Also DOT likes to watch hazmat cars very closely...the other driver got tagged for having his tags on the wrong end of his bobtail...$120, and a couple hours later our manager wasn't too happy about it. Just got to CYA at all times
I have hauled both before, but with the ammonia, I picked up already loaded trailers and dropped them at the various farms. (Mostly cotton farms around AZ) The drivers were not allowed to load or unload the product.
I hauled propane tankers around New England. The thing to watch is touching the product as it is so cold it will freeze you instantly. I once had a liquid leak on a glove. I shook the glove to get it off as it was freezing my fingers. Two of the glove fingers broke off when the glove hit the ground because it froze solid! Learn the loading and unloading techniques and you should have no problem in this area.
When driving these, they are like any smooth bore tanker. You have to watch the surge and be careful when starting, stopping and turning. All must be done slower and smoother than you would normally drive.
I live on a farm, where brother in law has a LARGE bulk ammonia tank. He delivers to the farms in the area. My wife sais it's been here for a LONNNNNNNG time, and never had any problems. On hot days you can sit on the porch and just inhale the frangrance from the tank venting it's vapors into the air. Stinks like a daycare center in August, when the garbage man is on strike.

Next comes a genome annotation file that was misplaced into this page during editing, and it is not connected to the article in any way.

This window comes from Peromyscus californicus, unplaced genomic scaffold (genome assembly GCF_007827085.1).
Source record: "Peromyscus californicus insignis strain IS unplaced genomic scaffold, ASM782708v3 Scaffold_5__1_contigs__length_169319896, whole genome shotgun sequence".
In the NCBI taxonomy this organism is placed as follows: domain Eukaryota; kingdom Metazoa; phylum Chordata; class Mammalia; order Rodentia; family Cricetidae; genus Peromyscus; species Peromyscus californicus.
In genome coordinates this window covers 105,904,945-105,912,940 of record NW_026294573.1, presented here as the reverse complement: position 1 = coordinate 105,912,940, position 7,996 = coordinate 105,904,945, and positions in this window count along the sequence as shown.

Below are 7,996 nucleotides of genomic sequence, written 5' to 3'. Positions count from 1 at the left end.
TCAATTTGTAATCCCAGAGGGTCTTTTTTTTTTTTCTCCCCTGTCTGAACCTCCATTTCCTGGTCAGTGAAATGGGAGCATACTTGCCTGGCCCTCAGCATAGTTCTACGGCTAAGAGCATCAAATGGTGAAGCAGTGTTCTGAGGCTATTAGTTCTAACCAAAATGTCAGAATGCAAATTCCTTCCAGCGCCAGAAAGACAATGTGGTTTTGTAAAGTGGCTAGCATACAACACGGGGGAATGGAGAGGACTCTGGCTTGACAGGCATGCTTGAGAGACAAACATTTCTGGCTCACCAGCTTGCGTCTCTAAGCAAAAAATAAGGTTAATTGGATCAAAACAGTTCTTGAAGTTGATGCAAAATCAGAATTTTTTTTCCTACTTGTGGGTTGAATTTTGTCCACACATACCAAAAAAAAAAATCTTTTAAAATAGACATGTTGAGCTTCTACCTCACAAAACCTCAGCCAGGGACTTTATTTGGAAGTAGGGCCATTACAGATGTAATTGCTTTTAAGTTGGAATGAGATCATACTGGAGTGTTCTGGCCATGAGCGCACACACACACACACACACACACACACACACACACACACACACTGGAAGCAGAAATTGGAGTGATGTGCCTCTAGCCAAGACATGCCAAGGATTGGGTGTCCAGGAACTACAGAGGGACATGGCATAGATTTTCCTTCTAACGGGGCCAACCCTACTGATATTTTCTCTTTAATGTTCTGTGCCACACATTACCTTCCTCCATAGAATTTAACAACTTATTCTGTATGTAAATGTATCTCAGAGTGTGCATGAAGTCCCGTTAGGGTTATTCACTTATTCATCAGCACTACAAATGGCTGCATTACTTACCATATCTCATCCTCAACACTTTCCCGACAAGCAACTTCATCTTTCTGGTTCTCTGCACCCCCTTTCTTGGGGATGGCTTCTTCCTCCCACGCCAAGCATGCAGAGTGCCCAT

Actually, if one follows all the safety rules, Ammonia is pretty easy to deal with.
Never hauled Propane, but it looks like a big bomb to me. I did haul Liquid nitrogen and CO2 for about 6 or 7 months a few years ago and that was a cake job. On CO2, you hook up 2 hoses, purge the lines, open the valves, turn on a pump and sit back while it does the work. No climbing on the tanker or anything. On Liquid nitrogen, even easier. WE NEVER were allowed to touch the hoses or anything. This was on both ends. Somebody loaded it, somebody unloaded it and it wasn't me. Very easy loads to haul, too. While they are considered to be a liquid, they both have the same characteristics as a slurpee. Kinda like hauling slush. Another neat thing about hauling that type of stuff is the fact that normally you have 50% empty miles, as you can't haul anything else in the containers. This is a real nice thing when you buy the fuel.